But Perry deftly confronts the reader’s discomfort, drawing on powerful research to show that real, meaningful differences between most men and women—their preferences, their physical attributes, and the power dynamic that results—make the harms caused by a libertarian approach deeply unethical. Perry’s response is not mass vows of chastity, but a practical (if rarely heard) call to women to get to know men before having sex with them and to seek out loving marriages. As if to prove just how serious she is about the suggestion, just last week, Perry hosted an actual in-person event to try to bring together like-minded men and women in search of a romantic partner and uninterested in the potentially harmful hookup culture that pervades the commonly used dating apps that many feel are their only option.

Harrington aims her critique at capitalism and the commodification of the female body. She pulls no punches, calling out companies offering employees egg freezing, the exploitative treatment of many birth surrogates, the proliferation of daycare for all, and the medicalization of so-called “gender-affirming care.” In her view, the aim of liberal feminism is to extract labour and money from female bodies, with no concern for the interests of women themselves. This despite the clear desire many women have to prioritize motherhood, even if they choose to work. Harrington attacks these trends, blaming technology and classism, explaining that wealthier women perpetuate liberal feminism because they have the means to avoid its downsides while lower-income women suffer its dehumanization.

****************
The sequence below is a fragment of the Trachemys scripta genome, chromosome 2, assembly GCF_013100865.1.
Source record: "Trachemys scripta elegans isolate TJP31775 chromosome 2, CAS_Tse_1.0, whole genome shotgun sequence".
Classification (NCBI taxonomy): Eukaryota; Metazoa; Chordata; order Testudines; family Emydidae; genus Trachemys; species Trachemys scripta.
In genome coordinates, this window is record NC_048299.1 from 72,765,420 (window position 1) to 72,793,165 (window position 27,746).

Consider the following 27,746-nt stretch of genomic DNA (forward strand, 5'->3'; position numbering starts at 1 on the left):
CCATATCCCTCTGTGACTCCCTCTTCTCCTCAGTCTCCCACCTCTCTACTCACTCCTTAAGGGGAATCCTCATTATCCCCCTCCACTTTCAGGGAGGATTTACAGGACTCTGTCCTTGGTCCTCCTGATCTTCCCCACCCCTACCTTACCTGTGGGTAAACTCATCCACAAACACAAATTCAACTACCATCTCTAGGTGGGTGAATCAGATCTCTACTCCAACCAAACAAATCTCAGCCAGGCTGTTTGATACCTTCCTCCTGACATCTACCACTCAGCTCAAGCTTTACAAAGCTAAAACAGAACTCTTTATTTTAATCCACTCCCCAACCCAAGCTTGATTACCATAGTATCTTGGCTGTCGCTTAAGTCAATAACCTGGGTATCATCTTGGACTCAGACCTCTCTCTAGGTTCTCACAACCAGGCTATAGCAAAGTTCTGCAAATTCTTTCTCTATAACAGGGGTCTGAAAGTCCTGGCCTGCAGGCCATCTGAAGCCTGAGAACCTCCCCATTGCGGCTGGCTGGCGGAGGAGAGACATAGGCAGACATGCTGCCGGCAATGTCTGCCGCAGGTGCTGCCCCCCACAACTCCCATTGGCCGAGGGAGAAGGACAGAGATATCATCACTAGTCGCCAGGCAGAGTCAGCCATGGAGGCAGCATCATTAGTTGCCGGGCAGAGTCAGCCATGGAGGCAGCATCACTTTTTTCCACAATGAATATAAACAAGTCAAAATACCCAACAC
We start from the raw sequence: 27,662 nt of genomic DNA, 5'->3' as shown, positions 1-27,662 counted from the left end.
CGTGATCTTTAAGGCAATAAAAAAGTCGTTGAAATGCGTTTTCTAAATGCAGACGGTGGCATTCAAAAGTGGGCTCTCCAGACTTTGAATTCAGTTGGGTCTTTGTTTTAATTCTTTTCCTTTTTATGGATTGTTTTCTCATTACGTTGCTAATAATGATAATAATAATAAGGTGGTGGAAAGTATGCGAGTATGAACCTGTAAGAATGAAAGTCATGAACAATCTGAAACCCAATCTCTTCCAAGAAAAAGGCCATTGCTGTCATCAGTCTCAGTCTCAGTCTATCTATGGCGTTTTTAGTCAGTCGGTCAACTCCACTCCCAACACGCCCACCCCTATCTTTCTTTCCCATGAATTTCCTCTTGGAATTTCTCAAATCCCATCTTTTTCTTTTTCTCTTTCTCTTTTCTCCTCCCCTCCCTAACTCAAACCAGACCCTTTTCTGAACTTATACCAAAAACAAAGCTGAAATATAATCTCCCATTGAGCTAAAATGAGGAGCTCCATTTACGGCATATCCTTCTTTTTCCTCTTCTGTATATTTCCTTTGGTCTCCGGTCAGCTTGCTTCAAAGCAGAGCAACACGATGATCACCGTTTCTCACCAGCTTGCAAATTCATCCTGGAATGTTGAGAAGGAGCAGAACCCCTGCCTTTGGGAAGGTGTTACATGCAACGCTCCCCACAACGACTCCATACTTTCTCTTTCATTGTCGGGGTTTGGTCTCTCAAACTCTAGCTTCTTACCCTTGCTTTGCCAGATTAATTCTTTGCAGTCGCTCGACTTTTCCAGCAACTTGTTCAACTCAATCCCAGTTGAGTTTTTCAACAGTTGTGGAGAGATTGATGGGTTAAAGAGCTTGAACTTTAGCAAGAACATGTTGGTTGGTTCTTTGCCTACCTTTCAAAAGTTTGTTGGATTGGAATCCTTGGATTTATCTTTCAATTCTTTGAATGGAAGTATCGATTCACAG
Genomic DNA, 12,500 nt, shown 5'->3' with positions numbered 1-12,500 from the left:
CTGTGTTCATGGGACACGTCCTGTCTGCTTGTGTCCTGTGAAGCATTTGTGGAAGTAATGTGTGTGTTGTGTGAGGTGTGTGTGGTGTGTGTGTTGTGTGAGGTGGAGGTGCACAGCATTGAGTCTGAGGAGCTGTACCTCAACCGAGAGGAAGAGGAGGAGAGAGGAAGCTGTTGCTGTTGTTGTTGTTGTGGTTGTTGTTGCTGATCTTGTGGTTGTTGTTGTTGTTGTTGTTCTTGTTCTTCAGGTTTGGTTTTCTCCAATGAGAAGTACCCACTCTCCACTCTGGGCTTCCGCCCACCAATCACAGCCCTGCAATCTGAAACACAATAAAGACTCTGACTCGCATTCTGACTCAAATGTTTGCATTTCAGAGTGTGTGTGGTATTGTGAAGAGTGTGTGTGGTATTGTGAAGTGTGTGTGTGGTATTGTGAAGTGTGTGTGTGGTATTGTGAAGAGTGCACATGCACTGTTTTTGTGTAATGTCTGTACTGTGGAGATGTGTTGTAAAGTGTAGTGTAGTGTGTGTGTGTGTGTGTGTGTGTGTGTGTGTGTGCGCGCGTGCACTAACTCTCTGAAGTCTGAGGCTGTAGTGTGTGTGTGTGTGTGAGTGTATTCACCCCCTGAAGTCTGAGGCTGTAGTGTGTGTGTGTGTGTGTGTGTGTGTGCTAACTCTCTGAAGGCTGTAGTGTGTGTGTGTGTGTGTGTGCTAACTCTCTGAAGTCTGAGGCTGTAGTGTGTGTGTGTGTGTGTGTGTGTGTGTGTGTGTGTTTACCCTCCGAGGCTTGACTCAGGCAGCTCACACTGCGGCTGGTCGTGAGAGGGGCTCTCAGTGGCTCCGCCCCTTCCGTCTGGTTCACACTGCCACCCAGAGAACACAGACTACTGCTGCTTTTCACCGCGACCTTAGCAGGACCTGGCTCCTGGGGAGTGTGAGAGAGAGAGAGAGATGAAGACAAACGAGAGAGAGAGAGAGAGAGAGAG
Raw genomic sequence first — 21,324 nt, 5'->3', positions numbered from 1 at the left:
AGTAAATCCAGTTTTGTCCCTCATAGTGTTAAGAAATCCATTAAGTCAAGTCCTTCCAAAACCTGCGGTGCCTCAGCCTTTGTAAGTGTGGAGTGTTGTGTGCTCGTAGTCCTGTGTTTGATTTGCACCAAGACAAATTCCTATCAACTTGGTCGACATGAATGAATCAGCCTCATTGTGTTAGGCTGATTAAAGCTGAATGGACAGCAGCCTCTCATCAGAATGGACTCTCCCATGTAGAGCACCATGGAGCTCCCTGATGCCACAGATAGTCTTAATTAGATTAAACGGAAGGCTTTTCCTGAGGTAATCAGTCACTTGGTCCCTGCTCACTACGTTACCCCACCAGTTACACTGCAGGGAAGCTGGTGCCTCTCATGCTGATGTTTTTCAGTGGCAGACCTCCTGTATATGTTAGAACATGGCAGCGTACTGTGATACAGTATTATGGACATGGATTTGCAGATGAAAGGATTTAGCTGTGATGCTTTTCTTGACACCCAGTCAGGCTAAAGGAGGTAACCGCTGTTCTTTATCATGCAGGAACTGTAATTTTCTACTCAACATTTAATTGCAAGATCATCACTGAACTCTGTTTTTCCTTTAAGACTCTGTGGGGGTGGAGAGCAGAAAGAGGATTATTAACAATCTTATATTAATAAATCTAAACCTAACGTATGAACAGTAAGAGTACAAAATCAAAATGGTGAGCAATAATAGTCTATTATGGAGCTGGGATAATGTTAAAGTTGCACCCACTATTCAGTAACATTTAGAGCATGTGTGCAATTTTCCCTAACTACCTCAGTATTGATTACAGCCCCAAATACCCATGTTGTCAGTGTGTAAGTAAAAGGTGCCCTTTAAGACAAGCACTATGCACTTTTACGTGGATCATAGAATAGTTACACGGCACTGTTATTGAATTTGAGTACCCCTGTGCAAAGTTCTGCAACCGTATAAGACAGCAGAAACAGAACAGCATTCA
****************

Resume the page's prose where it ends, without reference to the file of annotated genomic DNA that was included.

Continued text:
Harrington is less clear than Perry in her prescriptions. She targets hormonal birth control and abortion as offending technologies but does not call for their banning, preferring a grassroots culture shift to top-down edicts. Her most compelling thinking is around a sex-realist vision for working women. She asks her readers to look not to the homemakers of the 1950s but to pre-industrial families where cottage industries allowed women and men to work in the home, and where labouring, earning money, and childbearing were all compatible at once.  

These books are primarily critiques, and for good reason. The liberal feminist paradigm has been so dominant that before it is replaced, it must be systematically dismantled. Harrington and Perry both do so quite convincingly. Evocative examples of the hypocrisy we live with, which champions women’s rights but stands idly by while female bodies are sold for sex, which calls out #MeToo-style sexual harassment but allows natal male violent offenders in women’s prisons, and which champions #girlboss feminism but seeks to split women off from pregnancy and mothering, treating children and motherhood as inconvenient inefficiencies.

Modern women will rightly question any worldview which might appear to want to turn back the clock and devalue their personhood. But the sex-realist feminists are quite serious not only about prosecuting the case against liberal feminism but about articulating new, better advice for women living in the world today, and for society at large to treat women ethically. It would be fair enough for readers to find their suggestions wanting—after all, they’re charting new territory.

But no reader will put these books down thinking the old orthodoxy, that women should just behave more like men, and that if we try hard enough, we can erase problematic sex differences and set women free, isn’t sorely lacking.